- Posted by Rob Crory
- On November 14, 2019
What’s the old saying? What happens in Vegas stays in Vegas? Well, what if one of the Boston Area Chapter’s talented student members was part of a team resolving the “infamous cold supply chain challenges” of Car-T cell therapies? What if this student was in Vegas to present his award winning research poster at the ISPE Annual Meeting? Too good not to share, right? That’s how the Chapter’s Student Development Committee feels.
After putting together an impressive research poster, James Sinoimeri, a fourth year BS/MS chemical engineering student at Northeastern, was awarded one of the two “best poster” awards at the Chapter’s Spring Conference in April. James says, “That day was my first time disseminating my research work and it certainly set the tone for all the success I’ve had presenting the project since.” His research focused on developing a gel-based hypoxic tumor model for anticancer drug screening and personalized cancer medicine applications that would greatly improve the success rates over current preclinical cancer models. The prize for best poster was an all-expenses paid trip to attend and present at the ISPE Annual Meeting in Las Vegas, which took place at the end of October.
James’ Annual Meeting experience began with a two-day hackathon. Joining a team of fellow students, he and his peers were tasked with solving the “infamous cold supply chain challenges” of Car-T cell therapies as James put it. “We responded by designing a gel encapsulation shipping method to bypass the need for costly cryopreservation and expedited shipping of patients’ cell therapies.” But the team did not stop there, James continued, “We also designed a ‘smart’ labeling system to avoid fatal mix-ups and gather large amounts of data during the entire logistical process. These innovations allowed us to reduce the carbon footprint, reach less developed parts of the world, and reduce the high cost of treatment.”
The rest of his time was spent networking, attending educational sessions and presenting his research poster. James found great value in the networking aspect, explaining, “Given how niche ISPE is, everyone I met was quite like-minded and had a similar background, making it easy to quickly connect and enjoy great conversation.” The educational sessions provided opportunities to learn from industry leaders on hot topics such as Pharma 4.0, continuous manufacturing, and cell and gene therapies.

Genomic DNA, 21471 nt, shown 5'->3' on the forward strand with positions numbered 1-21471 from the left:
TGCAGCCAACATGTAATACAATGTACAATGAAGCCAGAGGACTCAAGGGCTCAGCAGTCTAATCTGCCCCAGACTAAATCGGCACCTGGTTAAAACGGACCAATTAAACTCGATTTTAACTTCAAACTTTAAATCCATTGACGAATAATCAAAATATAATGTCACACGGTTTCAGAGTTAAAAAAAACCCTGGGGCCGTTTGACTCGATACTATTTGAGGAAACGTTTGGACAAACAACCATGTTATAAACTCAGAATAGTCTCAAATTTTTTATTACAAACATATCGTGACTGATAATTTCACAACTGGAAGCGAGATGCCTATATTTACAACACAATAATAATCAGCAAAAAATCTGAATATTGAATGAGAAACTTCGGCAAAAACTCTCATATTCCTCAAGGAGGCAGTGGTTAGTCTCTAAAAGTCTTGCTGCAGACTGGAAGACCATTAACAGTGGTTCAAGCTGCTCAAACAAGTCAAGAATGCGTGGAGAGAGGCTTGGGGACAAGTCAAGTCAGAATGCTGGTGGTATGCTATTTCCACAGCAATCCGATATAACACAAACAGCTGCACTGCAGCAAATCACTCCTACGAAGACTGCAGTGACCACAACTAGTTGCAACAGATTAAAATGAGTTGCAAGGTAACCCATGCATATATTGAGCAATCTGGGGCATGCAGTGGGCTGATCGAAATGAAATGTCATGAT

James hails from the small town of Oaks, just outside of Philadelphia. He moved to Boston in 2016 to study, pursuing his interests in metabolic engineering, synthetic biology and experimental medicine, which he hopes to make a career once he graduates in 2021. Since joining ISPE in January of this year, James and some of his peers at Northeastern have been keeping their Student Chapter strong. “I look forward to it blossoming as one of the top ISPE Student Chapters in the world. We have begun planning social events with other New England Student Chapters and have already enjoyed several successful events this semester.”
James advises other students to join ISPE, “even if you don’t think you’ll fit in. You would be surprised how diverse the many members of ISPE are.” He adds, “One thing I love about ISPE is how much they enjoy student participation. They truly believe we are the future of the field and they are eager to mentor and support our participation in events.”
James will be starting his Master’s thesis soon, hoping to focus on metabolic engineering and synthetic biology. Just talking to him, it is clear he is passionate about these fields and this short post does not come close to conveying the depth of his commitment. If you would like to read more about his research, James provided the link to a competitive pitch, which he won in September: https://coe.northeastern.edu/news/che-student-earns-2nd-place-at-falling-walls-lab-boston-2019-competition/
Congratulations, James, on your great work and good luck to you as you complete your degree and begin your career!